Allen Tate displayed all the romantic qualities of a great artist: intellectual precocity, heavy drinking, prodigious libido, volatility in friendship, difficult views, and enough self-interest to bind the lot together. What he lacked was great art. Or so run current estimates of Tate’s career as a poet, critic, and man of letters, which spanned some sixty years, up to his death in 1979.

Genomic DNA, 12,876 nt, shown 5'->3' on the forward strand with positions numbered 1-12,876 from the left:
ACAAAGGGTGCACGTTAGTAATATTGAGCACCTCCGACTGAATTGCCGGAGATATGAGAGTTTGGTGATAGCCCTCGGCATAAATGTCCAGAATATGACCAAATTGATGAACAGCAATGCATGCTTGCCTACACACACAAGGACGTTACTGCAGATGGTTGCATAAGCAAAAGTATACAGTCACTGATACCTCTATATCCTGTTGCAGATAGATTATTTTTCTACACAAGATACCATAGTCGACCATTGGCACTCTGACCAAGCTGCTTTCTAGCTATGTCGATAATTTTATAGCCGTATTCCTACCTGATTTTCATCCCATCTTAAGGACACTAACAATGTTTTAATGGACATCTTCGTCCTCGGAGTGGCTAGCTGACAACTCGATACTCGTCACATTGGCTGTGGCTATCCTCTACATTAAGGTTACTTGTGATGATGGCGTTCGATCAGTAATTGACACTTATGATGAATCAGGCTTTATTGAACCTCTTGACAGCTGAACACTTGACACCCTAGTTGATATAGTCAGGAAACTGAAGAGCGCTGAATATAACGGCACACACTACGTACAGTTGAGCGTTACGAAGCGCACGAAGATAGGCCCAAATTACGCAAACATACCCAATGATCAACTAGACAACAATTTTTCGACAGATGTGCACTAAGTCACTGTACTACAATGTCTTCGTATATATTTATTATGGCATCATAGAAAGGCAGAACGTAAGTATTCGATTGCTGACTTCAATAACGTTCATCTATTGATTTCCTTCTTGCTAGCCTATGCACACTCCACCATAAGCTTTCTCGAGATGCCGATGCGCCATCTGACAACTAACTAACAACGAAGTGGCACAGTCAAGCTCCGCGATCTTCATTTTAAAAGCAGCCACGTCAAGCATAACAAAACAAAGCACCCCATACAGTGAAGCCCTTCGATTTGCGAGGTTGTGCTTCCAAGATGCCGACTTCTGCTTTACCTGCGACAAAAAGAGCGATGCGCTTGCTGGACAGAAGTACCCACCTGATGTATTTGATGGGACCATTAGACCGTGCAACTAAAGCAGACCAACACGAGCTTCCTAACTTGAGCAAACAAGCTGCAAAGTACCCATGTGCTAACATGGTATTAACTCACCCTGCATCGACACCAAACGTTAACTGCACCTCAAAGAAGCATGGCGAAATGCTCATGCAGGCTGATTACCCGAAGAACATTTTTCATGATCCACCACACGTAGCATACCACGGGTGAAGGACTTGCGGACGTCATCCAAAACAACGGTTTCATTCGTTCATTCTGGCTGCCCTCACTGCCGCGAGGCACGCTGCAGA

These days Tate’s name pops up occasionally in bookstores, never in cafés: he’s simply not part of the contemporary discussion. Literary history and her myrmidons, the anthologists, have hacked down his poetic ranks—often to a single poem, “Ode to the Confederate Dead”—and left the rest to lie where they fell, out of print. His benchmark critical prose fares only marginally better, with Essays of Four Decades


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